We’ve been colonized, brutalized, traded, denigrated, made to seem inherently inferior and evil, and taught to hate ourselves, but we not only survive, we THRIVE.
If nothing else about me is ever known, please know that I love all of my brothers and sisters. It doesn’t matter if you’re American, an Islander, Nigerian, Kenyan, or anything else. Our collective struggle binds us together. That is a bond that cannot be broken. Not all of us have been reunited with the Motherland just yet, but she lives in us all. With love, peace.
The confrontation between Russia and Ukraine reverberated on Sunday through New York City’s tight-knit ethnic enclaves, from southern Brooklyn to the pulpits of Ukrainian church services in the East Village to the Russian consulate on the Upper East Side, where protesters shouted their opposition to Russia’s military involvement in Ukraine at the four-story building’s drawn curtains and silent…
“Growing up, we would always go on day trips to picnic and moving to Los Yunais didn’t change that. El Tunco became Robert Moses State Park. Our car at the time was the color of berenjenas. Anytime we would go anywhere in that car I’d always make the same joke about us being like the relleno in a berenjena. There’s this thing that I’ve found almost all Salvadoran dads do y mi tata no es exceptión. It’s this thing that would make all of us restless cuz if you know anything about Salvadoreñxs, it’s that we don’t eat unless everyone is at the table. My dad would unload a massive colorful maca from the car once we arrived and would go put it up. Sounds simple enough but he was never satisfied with it’s location and would just tell us over and over "espérenme, yo creo que aquí está más fresquito." My father couldn’t ever find the kind of breeze he wanted and had to settle. He was looking for the breeze that carried the flavors of mariscos. The breeze that carried the voices of vendors naming prices in Caliche. One that was the right temperature. That chugged along with violins, güira, guitars,congas and other percussion. One that played nice with beach umbrellas. A breeze that was a guide for pájaros whos ancestors taught ours to speak. Un viejo amigo, espero que mi padre va a reunirse con el otra vez.”—Óscar Diaz, Cajita de Sorpresas
U can say something in broken Mandarin without the proper tones and pronunciation and people will instantly understand what he is saying. If they don’t, they will go out of their way to try to understand what he is saying.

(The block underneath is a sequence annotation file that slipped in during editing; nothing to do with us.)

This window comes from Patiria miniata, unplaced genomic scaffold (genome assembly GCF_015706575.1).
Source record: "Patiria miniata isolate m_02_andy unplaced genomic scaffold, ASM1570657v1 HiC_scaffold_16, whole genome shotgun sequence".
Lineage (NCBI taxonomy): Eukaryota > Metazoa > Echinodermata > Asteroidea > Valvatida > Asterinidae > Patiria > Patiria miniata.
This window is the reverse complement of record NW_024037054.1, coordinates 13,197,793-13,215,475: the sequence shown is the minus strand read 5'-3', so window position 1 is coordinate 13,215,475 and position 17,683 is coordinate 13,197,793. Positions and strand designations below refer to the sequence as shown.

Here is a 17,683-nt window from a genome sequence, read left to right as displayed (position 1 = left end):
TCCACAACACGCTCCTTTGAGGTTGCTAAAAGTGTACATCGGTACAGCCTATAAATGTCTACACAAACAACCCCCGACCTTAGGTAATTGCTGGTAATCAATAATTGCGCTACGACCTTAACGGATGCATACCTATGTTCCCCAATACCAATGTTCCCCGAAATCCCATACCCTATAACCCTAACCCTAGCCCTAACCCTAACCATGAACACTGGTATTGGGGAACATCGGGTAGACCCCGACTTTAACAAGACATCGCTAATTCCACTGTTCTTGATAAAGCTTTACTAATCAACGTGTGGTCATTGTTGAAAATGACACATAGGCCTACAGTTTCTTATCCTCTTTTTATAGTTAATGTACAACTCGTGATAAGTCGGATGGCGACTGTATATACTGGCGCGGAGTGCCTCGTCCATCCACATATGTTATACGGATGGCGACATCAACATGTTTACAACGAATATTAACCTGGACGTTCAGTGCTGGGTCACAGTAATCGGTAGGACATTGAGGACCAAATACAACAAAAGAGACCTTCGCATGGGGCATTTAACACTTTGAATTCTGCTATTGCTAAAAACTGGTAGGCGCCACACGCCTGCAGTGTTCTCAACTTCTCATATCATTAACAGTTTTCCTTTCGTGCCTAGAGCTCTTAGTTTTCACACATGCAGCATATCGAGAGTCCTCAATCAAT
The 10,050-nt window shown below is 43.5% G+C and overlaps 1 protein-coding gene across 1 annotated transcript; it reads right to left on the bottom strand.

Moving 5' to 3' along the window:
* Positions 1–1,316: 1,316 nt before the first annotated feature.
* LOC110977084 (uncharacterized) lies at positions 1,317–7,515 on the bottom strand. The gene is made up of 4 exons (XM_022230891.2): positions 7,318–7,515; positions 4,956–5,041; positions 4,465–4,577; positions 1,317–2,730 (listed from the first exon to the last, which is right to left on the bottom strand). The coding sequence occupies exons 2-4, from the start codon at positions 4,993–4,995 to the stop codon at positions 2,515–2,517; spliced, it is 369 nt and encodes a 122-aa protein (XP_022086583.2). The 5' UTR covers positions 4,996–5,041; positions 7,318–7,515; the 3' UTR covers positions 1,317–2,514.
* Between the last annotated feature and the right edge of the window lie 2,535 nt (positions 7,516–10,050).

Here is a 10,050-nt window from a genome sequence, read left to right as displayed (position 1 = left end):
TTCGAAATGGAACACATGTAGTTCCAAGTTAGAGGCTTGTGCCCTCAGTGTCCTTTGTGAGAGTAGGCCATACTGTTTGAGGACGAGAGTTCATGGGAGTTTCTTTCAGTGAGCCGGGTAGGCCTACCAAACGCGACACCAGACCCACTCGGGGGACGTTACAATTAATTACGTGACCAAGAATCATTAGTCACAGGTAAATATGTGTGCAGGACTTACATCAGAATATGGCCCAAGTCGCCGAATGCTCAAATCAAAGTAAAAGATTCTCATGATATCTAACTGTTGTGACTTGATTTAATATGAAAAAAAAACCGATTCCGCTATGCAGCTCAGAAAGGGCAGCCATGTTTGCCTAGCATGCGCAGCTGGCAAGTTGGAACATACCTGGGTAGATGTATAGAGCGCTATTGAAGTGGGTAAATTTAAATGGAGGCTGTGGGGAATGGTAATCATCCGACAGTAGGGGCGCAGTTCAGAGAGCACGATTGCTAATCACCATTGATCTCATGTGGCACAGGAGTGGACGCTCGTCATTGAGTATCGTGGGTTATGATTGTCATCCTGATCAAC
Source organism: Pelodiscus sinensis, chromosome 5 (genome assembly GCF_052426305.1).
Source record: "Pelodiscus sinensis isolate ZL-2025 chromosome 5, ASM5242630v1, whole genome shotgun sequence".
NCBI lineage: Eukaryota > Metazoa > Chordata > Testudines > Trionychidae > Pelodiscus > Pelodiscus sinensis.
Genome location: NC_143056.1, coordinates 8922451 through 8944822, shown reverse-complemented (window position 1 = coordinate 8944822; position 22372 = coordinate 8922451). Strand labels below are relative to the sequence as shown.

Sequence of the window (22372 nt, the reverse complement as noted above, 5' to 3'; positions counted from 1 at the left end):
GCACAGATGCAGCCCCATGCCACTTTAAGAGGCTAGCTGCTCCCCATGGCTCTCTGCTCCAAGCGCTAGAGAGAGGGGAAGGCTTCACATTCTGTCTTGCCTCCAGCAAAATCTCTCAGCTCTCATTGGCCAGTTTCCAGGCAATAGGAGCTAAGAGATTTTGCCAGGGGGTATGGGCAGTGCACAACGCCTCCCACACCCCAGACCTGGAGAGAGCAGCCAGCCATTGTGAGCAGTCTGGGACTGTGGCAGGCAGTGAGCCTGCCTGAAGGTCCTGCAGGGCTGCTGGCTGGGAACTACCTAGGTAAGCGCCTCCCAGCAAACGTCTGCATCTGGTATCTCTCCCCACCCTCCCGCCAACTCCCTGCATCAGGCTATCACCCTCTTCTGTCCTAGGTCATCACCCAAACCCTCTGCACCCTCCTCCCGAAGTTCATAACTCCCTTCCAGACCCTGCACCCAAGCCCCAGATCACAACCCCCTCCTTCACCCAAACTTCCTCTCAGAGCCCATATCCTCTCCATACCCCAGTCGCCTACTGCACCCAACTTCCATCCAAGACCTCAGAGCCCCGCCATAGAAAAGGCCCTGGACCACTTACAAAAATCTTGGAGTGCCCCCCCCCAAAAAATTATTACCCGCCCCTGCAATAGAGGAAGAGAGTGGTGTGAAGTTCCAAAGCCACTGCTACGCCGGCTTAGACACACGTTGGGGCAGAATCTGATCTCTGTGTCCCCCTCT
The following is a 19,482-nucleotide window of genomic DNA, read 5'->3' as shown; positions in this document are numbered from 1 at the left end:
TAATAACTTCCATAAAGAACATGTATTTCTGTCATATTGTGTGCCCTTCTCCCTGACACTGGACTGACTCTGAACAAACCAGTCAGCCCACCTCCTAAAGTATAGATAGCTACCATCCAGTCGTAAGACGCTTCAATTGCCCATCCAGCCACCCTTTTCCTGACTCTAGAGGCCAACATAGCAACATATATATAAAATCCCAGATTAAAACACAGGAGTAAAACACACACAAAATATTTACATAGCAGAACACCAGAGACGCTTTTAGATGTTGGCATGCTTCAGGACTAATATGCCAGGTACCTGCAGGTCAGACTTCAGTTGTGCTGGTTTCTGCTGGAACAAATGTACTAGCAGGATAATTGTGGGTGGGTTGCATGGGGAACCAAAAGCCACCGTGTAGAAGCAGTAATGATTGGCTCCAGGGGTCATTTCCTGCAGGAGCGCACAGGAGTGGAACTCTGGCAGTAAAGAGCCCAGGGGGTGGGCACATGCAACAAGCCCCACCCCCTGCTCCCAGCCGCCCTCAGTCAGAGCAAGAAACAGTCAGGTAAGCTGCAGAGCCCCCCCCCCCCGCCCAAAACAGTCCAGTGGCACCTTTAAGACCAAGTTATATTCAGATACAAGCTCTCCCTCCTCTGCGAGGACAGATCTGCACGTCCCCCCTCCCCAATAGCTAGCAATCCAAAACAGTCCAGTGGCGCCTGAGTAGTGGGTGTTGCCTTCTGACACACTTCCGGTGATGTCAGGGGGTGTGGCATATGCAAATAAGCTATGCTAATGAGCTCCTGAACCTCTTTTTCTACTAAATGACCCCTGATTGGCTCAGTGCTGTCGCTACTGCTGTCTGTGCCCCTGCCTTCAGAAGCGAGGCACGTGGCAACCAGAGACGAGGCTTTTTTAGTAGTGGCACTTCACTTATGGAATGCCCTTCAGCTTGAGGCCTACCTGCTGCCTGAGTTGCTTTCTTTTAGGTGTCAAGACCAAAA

I say something fluently with the correct pronunciation but wrong tones (or tones that they’re not used to, given the differences between Mandarin and 方言) and it’s a minute of blank stares until I run the gamut of possible tone combinations and finally hit the correct tones. Or, if I am stuck at the airport because my flight got canceled, like when I was trying to leave Kunming for America, I have to cry at the service counter before people realize that oh, she actually can’t understand what we’ve been saying and we’ve been rather rude to her and explain to me slowly why my flight can’t be rescheduled.
Each time this happens, it cuts a little deeper. The sting is sharper.
The Indian diaspora has come out of the shadows in recent years, and its largely forgotten history, which encompasses narratives of displacement, migration, the cross-fertilization of ideas, and the emergence of new cultural forms and practices, is increasingly being viewed as an important and intrinsic part of the story of late modernity and humanity’s drift towards globalization, transnational economic and cultural exchanges, and hybrid forms of political, cultural, and social identity.
A discussion panel and drinks reception with a live music performance by Iranian country and blues singer-songwriter Abdi Behranvanfar
The discussion is in Farsi but expert simultaneous translation will be available through headsets
Ali May, Broadcaster and award-winning writer (moderator)
Maziar Bahari, Journalist and filmmaker
Masih Alinejad, Journalist and writer
Kelly Niknejad, Editor-in-Chief at TehranBureau
On behalf of the Munk School of Global Affairs at the University of Toronto, Small Media would like to invite you to join us for an innovative and interactive panel discussion on March 5th at the Free Word Centre in Farringdon.
The expert panel will discuss the topic ‘Digital Revolution, Journalism and Persian News Consumers’ as part of the Munk School’s “Iran and its Youth - a Series of Dialogues” program.
We have seen a revolution in all aspects of media in the past two decades. We started out with 24-hr rolling news networks like CNN, which already seem outmoded by the newer advances in digital technologies. Today, it is smartphones and social media that rule when consumers need to get their dose of daily or breaking news. On the 5th of March we bring together industry leaders to discuss some of the major issues related to digital journalism while trying to draw a comparison between the global trends and what is happening in the Farsi-speaking media, particularly inside Iran.
The panel discussion will be webcast live for an audience in Iran. All audience members, including those present at the Free Word Center, will be able to ask questions of the panelists via online means, so don’t forget your smartphones!
HONY just posted a picture of some dude who is ex-military and basically he was talking about how him and his buddies committed some horrific war crimes like beheading POWs for no reason while in the middle east etc. and now as a result of it he “suffers” from ptsd
and the majority of the comments are along the lines of “poor guy so sad he had to go through that, hope he gets better”
TF???? am I missing something?
why is anyone feeling sorry for this person.
if some dude shoots up a school and then gets nightmares later do people feel sorry for him?
“Every time a pregnancy is intervened upon to prevent disability, eugenics is operating. Every time someone is sterilized or administered birth control against their will or without their knowledge, eugenics is operating. Eugenics is insidious and pervasive and continues to be a threat to disabled people, especially racialized disabled people and/or disabled women.”—A.J. Withers, Disability Politics and Theory (via earlgreyandarsenic)